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How to get a better deal on your mortgage
First-time buyers may struggle to get on the property ladder but lenders are competing to win business from existing homeowners. Here's how you can take advantage of the remortgage market.
by Michelle McGagh on Dec 04, 2012 at 08:51
There are lots of competitive mortgage rates on the market at the moment, and if you are looking to remortgage your home there are plenty of ways to ensure you get the best deal.
Lenders are taking advantage of the government’s £80 billion Funding for Lending scheme which gives banks and building societies access to money that they then have to pass on to homeowners.
This has led to mortgage rates becoming increasingly competitive. Two-year fixed rate deals have fallen to as low as 1.99% thanks to HSBC’s new deal, which is only available to those with a 60% loan-to-value (LTV) ratio and carries an arrangement fee of £1,499.
Natwest is offering a 2.28% rate until January 2015 for those with 60% LTV and Cumberland Building Society is offering 2.78% for those with the same LTV.
Lower your LTV
Typically the best deals are available to those with lower LTVs, which is why Ray Boulger of mortgage broker John Charcol recommended reducing your mortgage term if you are on the cusp of a 60% LTV bracket.
If your home is currently worth £200,000 and your mortgage is £125,000 you would have an LTV of 62.5%, just missing out on the 60% LTV deals. Reducing your mortgage to £120,000 – or 60% LTV – by paying the £5,000 difference from savings will open the door to better rates.
‘If you are close to the LTV then it is worth looking at whether you can find more cash to get to the lower LTV and lower rates,’ said Boulger.
LTV brackets typically start at 60%, moving up to 75% and then increasing in 5% increments after until they hit 90% LTV.
If you are trying to moving to a lower LTV note that the LTV brackets are fixed and a lender will not allow you to have a lower rate just because you are at 76% rather than 75% LTV.
David Hollingworth of mortgage broker London & County agreed that the best way to influence your mortgage rate is to lower your LTV and encouraged using savings to take advantage of lower rates.
Although paying off more of your mortgage is a sure fire way to lower your rate there are other things that you can do to make sure you get a look in on the best deals.
Whatever lender you go to they will take a look at your credit history so you need to make sure that you do not have any black marks against your name.
There are a number of well-known credit checking services available, including www.experian.co.uk and www.equifax.co.uk, which offer free trials that will be enough for you to make a quick one-off check of your financial history.
If you have been recently rejected for a credit card or other financial service that requires a credit check it is worth taking a look at what is affecting your score. Although it doesn’t happen too often, mistakes can happen, said Hollingworth.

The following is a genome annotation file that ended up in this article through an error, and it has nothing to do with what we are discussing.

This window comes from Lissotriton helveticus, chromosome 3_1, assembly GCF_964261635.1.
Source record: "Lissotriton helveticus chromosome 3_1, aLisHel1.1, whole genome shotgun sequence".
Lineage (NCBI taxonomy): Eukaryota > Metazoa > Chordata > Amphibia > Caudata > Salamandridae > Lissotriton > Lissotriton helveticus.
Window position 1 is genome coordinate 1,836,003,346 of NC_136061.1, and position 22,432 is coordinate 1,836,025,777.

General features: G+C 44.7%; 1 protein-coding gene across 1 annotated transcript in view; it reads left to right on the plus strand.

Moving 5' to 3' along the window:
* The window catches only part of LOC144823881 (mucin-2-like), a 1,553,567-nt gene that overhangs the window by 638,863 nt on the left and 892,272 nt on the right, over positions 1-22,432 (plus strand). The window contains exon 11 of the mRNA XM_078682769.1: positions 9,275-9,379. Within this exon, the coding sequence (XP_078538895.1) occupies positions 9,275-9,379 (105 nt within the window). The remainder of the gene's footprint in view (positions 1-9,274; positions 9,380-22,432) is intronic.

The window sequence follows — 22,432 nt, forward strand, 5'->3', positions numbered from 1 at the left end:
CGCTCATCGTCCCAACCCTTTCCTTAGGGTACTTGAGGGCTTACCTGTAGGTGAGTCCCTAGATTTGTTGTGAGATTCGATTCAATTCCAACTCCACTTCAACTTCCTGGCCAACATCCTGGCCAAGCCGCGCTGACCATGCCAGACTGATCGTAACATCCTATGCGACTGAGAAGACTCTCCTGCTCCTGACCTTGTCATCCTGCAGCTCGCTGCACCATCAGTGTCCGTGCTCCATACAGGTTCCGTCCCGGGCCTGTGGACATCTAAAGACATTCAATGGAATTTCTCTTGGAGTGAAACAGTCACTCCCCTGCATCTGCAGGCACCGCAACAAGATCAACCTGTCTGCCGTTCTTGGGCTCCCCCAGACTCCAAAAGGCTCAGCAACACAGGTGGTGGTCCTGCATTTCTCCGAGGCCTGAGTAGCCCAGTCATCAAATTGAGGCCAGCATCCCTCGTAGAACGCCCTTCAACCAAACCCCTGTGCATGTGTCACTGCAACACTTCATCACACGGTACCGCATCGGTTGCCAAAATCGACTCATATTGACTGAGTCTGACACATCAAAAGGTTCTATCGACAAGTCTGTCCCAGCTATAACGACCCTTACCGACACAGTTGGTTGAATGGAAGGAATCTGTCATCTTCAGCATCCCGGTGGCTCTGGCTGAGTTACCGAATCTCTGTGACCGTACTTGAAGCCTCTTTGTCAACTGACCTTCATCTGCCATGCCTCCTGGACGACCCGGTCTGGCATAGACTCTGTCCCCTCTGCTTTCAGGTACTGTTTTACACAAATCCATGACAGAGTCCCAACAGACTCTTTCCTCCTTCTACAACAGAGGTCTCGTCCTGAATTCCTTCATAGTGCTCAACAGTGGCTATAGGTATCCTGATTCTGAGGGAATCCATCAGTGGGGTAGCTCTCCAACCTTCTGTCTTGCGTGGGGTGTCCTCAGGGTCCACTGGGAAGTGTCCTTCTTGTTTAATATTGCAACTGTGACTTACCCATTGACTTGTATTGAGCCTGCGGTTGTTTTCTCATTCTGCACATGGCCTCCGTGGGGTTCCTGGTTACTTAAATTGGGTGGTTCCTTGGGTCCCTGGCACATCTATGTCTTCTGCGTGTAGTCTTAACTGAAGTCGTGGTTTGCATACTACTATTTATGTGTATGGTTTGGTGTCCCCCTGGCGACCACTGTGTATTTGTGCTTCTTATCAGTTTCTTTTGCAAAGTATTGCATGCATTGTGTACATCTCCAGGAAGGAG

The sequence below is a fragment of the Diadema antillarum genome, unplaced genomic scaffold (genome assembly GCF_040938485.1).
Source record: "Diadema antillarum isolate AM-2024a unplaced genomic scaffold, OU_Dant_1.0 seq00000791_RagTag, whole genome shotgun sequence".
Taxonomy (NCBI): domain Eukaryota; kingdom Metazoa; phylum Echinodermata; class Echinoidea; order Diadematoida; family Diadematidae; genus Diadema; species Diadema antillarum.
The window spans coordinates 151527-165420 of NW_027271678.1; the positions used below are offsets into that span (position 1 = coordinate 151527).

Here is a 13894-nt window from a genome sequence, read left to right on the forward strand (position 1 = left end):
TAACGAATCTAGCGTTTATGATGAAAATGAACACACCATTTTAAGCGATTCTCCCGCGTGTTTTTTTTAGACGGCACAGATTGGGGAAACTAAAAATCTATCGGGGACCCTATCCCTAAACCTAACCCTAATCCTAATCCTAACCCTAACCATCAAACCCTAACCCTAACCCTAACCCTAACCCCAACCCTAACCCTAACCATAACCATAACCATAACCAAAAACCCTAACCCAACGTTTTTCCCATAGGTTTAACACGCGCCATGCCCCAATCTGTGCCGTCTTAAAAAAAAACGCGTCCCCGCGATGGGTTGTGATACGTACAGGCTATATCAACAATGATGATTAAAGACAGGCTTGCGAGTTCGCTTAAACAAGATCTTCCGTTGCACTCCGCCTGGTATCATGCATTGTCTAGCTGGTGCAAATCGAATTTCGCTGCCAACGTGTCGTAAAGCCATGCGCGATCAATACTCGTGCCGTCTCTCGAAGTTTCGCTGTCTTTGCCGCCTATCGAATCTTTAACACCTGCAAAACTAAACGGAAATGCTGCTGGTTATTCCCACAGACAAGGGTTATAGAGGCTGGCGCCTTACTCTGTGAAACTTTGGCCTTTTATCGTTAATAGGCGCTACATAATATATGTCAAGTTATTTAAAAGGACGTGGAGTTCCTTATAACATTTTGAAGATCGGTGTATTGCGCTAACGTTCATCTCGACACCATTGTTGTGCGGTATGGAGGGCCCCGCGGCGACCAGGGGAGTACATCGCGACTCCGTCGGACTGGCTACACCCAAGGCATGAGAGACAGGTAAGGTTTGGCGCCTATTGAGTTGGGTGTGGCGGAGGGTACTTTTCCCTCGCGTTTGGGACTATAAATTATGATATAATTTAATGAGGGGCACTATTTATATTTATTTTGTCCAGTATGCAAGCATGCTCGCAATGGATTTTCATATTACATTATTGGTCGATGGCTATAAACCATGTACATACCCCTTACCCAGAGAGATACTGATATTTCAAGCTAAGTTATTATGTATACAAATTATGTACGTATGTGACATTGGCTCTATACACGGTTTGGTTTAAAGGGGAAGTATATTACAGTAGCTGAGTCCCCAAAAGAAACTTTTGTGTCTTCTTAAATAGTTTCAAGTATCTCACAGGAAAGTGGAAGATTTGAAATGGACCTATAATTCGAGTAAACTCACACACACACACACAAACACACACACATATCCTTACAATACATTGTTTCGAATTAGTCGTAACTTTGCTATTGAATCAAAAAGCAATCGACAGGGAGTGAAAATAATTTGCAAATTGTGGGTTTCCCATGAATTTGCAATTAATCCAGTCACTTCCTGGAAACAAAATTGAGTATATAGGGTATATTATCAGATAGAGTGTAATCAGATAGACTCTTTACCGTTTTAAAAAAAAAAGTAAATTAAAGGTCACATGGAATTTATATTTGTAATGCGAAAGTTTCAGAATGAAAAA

‘Credit checking and scoring is something all lenders do,’ he said. ‘Make sure you are in a good position, if there are any erroneous entries on your credit file then get rid of that. Sometimes mistakes happen and a black mark gets put against someone with the same name or just in error.
‘If you have had problems with credit make sure you get them sorted out quickly.’
Hollingworth said to make sure you are on the electoral roll ‘because it is a standard thing for lenders to look at as a reference point’.
If your current lender is offering a competitive remortgaging deal then it is worth staying put but don’t let the perceived hassle of remortgaging put you off moving lenders.
Boulger said that your lender may offer the most competitive rate at 75% but not at 80%, and if you are unable to get your LTV down through overpaying, or, as some people are experiencing, the value of your home has dropped meaning your LTV remains the same or higher, then you could miss out on a better deal by staying put.
‘If you cross an LTV threshold then the best deal offered by your lender may become uncompetitive,’ he said.
Hollingworth said that you should not just automatically move on to your lender’s standard variable rate (SVR) when your mortgage deal is up, look around in advance for a better deal.
‘Instead of moving on to an SVR have a look around as a lot of lenders can do better, it makes sense to compare especially in today’s competitive market,’ he said.
Some homeowners are put off switching lenders because they see the extra cost and paperwork as too much of a hassle but Hollingworth said it’s a ‘relatively simple process’.
‘There is a bit of work involved but a lot of mortgage deals will cover the costs and it is a relatively simple process that could save you thousands of pounds. The little bit of hassle will be well worth the time and effort if it saves you money,’ he said.
Watch the fees
Jumping on a low mortgage rate is great as long as you remember to take into consideration the arrangement fees.
Hollingworth said a lot of lenders offer free valuations for remortgaging homeowners and cover the cost of legal legwork but arrangement fees could be where you are tripped up.
He highlighted the new HSBC two-year deal at 1.99%. ‘It’s a good deal but the arrangement fee is £1,499 which is quite high and the deal is limited to a maximum mortgage of £250,000 so those with larger mortgage miss out,’ he said.
‘A bigger fee makes more of a difference to a smaller mortgage, it may not be worth it.’
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by Michelle McGagh on May 19, 2015 at 12:50